The temperament of the Golden Retriever is a hallmark of the breed and is described in the standard as “kindly, friendly and confident”. They are not “one man dogs” and are generally equally amiable with both strangers and those familiar to them. Their trusting, gentle disposition therefore makes them a poor guard dog. Any form of unprovoked aggression or hostility towards either people, dogs or other animals, whether in the show ring or community, is completely unacceptable in a Golden Retriever and is not in keeping with the character of the breed and as such is considered a serious fault. Nor should a Golden Retriever be unduly timid or nervous.The typical Golden Retriever is calm, naturally intelligent and biddable, with an exceptional eagerness to please.
By the time they reach maturity however, Goldens will have become active and fun-loving animals with the exceptionally patient demeanor befitting a dog bred to sit quietly for hours in a hunting blind. Adult Golden Retrievers love to work, and have a keen ability to focus on a given task.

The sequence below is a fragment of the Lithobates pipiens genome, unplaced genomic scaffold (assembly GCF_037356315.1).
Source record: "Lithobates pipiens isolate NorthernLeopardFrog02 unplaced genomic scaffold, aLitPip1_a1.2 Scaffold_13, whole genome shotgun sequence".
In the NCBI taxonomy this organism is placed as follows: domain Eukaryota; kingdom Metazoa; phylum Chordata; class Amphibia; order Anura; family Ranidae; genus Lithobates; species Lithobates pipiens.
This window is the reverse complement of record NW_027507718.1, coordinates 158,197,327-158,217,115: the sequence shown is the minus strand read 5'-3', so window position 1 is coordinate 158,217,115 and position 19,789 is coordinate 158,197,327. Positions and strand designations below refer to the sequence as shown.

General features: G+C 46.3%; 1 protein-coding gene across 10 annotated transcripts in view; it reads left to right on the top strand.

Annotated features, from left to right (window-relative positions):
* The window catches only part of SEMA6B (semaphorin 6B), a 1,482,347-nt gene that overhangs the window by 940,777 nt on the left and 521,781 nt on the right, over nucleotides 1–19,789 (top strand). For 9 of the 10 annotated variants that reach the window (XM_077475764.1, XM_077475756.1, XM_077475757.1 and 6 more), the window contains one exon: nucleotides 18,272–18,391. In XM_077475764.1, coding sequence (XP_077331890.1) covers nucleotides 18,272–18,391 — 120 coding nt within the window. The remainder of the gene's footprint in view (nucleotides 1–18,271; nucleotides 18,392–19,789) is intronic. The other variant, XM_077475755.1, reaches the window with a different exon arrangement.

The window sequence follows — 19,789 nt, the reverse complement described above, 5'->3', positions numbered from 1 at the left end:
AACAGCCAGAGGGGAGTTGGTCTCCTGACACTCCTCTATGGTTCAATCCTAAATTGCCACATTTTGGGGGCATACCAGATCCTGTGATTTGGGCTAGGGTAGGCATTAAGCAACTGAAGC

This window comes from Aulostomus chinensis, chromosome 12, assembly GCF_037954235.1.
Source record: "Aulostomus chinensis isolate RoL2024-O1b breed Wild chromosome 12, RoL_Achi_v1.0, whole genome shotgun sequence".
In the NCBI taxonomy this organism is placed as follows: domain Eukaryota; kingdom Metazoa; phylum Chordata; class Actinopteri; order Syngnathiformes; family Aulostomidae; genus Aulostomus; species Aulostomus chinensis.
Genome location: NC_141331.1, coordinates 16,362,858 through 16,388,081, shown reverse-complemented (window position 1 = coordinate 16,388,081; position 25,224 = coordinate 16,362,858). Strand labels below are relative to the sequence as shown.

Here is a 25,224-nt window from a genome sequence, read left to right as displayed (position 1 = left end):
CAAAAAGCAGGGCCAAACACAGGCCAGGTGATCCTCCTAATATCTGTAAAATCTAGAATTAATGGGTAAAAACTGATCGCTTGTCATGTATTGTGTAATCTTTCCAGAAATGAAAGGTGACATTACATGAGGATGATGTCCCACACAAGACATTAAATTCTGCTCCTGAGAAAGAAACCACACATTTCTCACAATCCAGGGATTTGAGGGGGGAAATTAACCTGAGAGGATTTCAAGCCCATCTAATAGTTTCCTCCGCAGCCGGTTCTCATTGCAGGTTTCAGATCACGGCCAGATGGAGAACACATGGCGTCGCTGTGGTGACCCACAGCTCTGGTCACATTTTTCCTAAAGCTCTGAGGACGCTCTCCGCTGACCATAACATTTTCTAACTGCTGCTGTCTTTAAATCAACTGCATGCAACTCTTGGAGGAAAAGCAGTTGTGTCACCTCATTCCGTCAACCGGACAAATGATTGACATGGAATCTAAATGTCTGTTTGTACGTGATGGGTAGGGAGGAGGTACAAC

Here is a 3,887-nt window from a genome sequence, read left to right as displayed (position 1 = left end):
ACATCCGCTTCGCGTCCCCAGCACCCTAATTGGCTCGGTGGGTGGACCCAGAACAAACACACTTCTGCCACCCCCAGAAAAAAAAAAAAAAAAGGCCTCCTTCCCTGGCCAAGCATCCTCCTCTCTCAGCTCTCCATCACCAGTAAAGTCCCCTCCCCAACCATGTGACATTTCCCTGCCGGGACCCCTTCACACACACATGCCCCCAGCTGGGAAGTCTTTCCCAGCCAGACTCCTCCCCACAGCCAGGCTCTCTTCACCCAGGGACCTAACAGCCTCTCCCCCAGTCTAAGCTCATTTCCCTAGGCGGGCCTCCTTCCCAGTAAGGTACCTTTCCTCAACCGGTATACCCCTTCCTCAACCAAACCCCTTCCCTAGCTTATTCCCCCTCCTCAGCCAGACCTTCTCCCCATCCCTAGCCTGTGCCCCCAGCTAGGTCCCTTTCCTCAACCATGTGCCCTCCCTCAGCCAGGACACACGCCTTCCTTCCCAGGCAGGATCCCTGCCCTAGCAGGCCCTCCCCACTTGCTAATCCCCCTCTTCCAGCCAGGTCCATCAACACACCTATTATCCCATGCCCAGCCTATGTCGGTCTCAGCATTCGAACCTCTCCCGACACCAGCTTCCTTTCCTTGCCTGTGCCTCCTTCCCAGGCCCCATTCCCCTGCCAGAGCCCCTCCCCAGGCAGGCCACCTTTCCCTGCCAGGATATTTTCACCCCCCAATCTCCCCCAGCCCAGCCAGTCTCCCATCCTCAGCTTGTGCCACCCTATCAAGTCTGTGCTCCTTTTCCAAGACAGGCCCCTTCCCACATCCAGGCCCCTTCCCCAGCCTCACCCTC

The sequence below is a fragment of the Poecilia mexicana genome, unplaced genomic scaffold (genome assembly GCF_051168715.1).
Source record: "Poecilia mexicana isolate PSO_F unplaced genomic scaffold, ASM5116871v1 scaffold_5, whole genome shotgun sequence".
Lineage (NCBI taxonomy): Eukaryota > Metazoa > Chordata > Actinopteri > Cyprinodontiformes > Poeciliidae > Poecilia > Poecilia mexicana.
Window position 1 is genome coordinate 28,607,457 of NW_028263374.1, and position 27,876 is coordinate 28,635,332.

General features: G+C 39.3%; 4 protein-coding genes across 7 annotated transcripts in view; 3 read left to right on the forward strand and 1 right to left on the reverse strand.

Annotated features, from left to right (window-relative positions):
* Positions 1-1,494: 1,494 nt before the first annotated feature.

Other characteristics related to their hunting heritage are a size suited for scrambling in and out of boats and an inordinate love for water. Golden Retrievers are exceptionally trainable—due to their intelligence, athleticism and desire to please their handlers—and generally excel in obedience trials. They are also very competitive in agility and other performance events. Harsh training methods are unnecessary as Golden Retrievers often respond very well to positive and upbeat training styles.